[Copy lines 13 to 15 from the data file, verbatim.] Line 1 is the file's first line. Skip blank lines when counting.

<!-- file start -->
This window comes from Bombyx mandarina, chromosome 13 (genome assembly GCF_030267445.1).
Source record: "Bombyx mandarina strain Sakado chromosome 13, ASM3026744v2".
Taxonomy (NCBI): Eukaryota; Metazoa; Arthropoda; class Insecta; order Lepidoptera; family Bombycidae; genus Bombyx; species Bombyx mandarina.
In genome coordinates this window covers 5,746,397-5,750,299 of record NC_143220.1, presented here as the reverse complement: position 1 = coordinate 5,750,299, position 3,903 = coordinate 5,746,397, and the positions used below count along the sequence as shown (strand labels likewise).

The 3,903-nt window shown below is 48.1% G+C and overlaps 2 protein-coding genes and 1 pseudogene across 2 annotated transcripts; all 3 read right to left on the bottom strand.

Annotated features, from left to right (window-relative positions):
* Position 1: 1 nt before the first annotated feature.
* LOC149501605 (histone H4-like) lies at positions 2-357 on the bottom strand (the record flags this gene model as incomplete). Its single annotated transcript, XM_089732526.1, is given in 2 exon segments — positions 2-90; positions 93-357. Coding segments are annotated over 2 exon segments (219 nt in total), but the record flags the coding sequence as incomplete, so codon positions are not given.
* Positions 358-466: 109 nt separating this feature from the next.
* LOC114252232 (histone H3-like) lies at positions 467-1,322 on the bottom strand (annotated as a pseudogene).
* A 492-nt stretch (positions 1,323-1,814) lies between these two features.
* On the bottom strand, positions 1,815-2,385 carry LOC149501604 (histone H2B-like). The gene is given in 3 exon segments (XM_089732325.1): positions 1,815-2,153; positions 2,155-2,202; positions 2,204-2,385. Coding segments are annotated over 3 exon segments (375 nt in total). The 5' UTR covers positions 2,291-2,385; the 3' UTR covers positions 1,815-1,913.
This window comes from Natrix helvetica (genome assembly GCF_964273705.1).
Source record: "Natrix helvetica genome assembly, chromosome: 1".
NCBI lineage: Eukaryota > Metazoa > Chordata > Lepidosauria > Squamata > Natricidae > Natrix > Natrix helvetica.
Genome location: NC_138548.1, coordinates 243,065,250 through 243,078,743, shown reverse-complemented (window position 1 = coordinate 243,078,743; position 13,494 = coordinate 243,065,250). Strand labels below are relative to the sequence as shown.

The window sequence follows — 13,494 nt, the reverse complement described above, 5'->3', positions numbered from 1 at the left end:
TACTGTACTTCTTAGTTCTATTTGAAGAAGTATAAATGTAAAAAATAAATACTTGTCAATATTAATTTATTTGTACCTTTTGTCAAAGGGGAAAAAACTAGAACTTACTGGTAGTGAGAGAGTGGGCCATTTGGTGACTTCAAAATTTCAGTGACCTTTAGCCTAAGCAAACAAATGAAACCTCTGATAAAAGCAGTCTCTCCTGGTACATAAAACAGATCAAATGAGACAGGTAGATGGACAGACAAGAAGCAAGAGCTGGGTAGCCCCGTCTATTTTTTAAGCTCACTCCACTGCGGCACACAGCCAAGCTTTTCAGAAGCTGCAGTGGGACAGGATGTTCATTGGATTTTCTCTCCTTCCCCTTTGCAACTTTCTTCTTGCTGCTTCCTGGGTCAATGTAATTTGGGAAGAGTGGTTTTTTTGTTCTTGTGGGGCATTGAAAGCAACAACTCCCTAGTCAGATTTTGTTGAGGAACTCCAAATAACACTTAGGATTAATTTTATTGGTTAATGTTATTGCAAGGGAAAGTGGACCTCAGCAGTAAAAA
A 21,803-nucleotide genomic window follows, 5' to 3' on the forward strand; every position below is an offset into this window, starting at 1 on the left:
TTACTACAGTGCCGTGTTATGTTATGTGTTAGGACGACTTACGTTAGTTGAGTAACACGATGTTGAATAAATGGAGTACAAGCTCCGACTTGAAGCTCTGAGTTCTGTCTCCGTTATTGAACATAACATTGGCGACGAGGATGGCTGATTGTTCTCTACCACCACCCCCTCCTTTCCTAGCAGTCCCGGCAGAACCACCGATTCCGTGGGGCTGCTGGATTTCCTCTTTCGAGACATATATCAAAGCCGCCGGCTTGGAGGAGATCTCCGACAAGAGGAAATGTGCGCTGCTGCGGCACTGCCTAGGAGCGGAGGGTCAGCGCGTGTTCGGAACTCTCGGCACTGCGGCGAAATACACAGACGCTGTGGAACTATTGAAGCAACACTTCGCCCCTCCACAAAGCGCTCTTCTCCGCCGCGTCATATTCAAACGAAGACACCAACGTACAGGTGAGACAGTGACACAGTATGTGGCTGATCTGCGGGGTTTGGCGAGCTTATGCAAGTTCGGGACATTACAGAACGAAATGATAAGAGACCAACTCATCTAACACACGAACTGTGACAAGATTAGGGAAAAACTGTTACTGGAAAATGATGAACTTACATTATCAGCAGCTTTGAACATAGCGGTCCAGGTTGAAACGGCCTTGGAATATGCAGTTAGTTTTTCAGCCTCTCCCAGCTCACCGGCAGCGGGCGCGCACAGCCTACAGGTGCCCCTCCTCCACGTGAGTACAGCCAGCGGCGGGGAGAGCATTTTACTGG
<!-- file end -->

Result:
This window comes from Natrix helvetica (genome assembly GCF_964273705.1).
Source record: "Natrix helvetica genome assembly, chromosome: 1".
NCBI lineage: Eukaryota > Metazoa > Chordata > Lepidosauria > Squamata > Natricidae > Natrix > Natrix helvetica.